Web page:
1868-1960
24
Arkansas
South
1876-1964
23
Alabama
South
1876-1944
18
Mississippi
South
1876-1944
18
Louisiana
South
1880-1944
17
South Carolina
South
1880-1944
17
Texas
South
1872-1924
13
North Carolina
South
1876-1924
12
Virginia
South
1876-1924
12
Tennessee
South
1872-1916
12
Florida
South
1880-1924
11
Minnesota
Midwest
1976-2012
10
Missouri
Midwest
1828-1860
9
Kentucky
South
1864-1892
8
Illinois
Midwest
1828-1856
8
Hawaii
West
1988-2012
7
Massachusetts
Northeast
1988-2012
7
New York
Northeast
1988-2012
7
Oregon
West
1988-2012
7
Rhode Island
Northeast
1988-2012
7
Washington
West
1988-2012
7
Wisconsin
Midwest
1988-2012
7
Maryland
South
1868-1892
7
California
West
1992-2012
6
Connecticut
Northeast
1992-2012
6
Delaware
South
1992-2012
6
Maine
Northeast
1992-2012
6
Michigan
Midwest
1992-2012
6
New Jersey
Northeast
1992-2012
6
Pennsylvania
Northeast
1992-2012
6
Vermont
Northeast
1992-2012
6
West Virginia
South
1932-1952
6
New Hampshire
Northeast
1832-1852
6
Arizona
West
1932-1948
5
Idaho
West
1932-1948
5
Montana
West
1932-1948
5
Nevada
West
1932-1948
5
New Mexico
West
1932-1948
5
Oklahoma
South
1932-1948
5
Utah
West
1932-1948
5
Iowa
Midwest
1988-2000
4
Indiana
Midwest
1844-1856
4
Ohio
Midwest
1932-1940
3
Wyoming
West
1932-1940
3
Colorado
West
1908-1916
3
Nebraska
Midwest
1908-1916
3
South Dakota
Midwest
1932-1936
2
Kansas
Midwest
1912-1916; 1932-1936
2
North Dakota
Midwest
1912-1916; 1932-1936
2
Alaska
West
1964
1
Regional designations as per the U.S. Census. Table compiled by Smart Politics.

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3 Comments


  • Although technically not a state, DC has trended Dem for longer, since the 23rd amendment in '61 (so since the '64 election)

  • Illinois also has six consecutive victories for Democrats (1992-2012).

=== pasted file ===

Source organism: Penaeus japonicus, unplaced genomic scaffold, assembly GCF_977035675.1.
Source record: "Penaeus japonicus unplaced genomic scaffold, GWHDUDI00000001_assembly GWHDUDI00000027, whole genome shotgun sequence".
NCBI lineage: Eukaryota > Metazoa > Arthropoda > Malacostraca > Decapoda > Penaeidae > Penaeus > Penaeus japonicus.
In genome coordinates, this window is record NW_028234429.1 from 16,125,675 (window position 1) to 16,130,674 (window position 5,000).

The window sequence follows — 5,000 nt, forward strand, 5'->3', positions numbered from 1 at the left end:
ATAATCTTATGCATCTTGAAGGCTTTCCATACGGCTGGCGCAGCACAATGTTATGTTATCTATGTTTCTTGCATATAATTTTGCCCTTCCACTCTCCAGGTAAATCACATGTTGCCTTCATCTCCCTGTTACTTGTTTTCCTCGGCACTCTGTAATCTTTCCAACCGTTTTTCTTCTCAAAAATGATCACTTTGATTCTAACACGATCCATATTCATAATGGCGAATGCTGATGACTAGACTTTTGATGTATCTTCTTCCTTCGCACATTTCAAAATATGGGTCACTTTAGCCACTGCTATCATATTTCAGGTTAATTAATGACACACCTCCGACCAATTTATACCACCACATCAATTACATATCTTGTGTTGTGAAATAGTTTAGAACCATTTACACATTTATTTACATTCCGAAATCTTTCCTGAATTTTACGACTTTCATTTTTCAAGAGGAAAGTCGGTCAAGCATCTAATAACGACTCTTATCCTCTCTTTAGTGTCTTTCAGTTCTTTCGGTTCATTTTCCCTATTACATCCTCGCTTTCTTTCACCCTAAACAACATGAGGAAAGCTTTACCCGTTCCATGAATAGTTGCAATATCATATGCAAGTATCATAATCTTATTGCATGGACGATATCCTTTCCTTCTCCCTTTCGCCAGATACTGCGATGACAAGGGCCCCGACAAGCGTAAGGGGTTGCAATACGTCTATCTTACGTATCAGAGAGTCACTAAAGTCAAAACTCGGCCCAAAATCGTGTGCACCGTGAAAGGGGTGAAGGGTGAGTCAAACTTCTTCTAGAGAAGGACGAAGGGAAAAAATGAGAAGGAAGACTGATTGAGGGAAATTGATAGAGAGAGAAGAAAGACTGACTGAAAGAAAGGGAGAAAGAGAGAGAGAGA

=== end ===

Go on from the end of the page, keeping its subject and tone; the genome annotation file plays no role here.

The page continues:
• Correct - but Illinois is not in the midst of its longest ever Democratic winning streak (the context of the statement above). Illinois had an 8-cycle streak from 1828 to 1856.

  • Leave a comment


    Remains of the Data

    No Free Passes: States With 2 Major Party Candidates in Every US House Race

    Indiana has now placed candidates from both major parties on the ballot in a nation-best 189 consecutive U.S. House races, with New Hampshire, Minnesota, Idaho, and Montana also north of 100 in a row.

    Political Crumbs

    Gubernatorial Highs and Lows

    Two sitting governors currently hold the record for the highest gubernatorial vote ever received in their respective states by a non-incumbent: Republican Matt Mead of Wyoming (65.7 percent in 2010) and outgoing GOPer Dave Heineman of Nebraska (73.4 percent in 2006). Republican Gary Herbert of Utah had not previously won a gubernatorial contest when he notched a state record 64.1 percent for his first victory in 2010, but was an incumbent at the time after ascending to the position in 2009 after the early departure of Jon Huntsman. Meanwhile, two sitting governors hold the record in their states for the lowest mark ever recorded by a winning gubernatorial candidate (incumbent or otherwise): independent-turned-Democrat Lincoln Chafee of Rhode Island (36.1 percent in 2010) and Democrat Terry McAuliffe of Virginia (47.8 percent in 2013).


    An Idaho Six Pack

    Two-term Idaho Republican Governor Butch Otter only polled at 39 percent in a recent PPP survey of the state's 2014 race - just four points ahead of Democratic businessman A.J. Balukoff. Otter's low numbers reflect his own struggles as a candidate (witness his weak primary win against State Senator Russ Fulcher) combined with the opportunity for disgruntled Idahoans to cast their votes for one of four third party and independent candidates, who collectively received the support of 12 percent of likely voters: Libertarian John Bujak, the Constitution Party's Steve Pankey, and independents Jill Humble and Pro-Life (aka Marvin Richardson). The six candidate options in a gubernatorial race sets an all-time record in the Gem State across the 46 elections conducted since statehood. The previous high water mark of five candidates was reached in seven previous cycles: 1902, 1904, 1908, 1912, 1914, 1966, and 2010.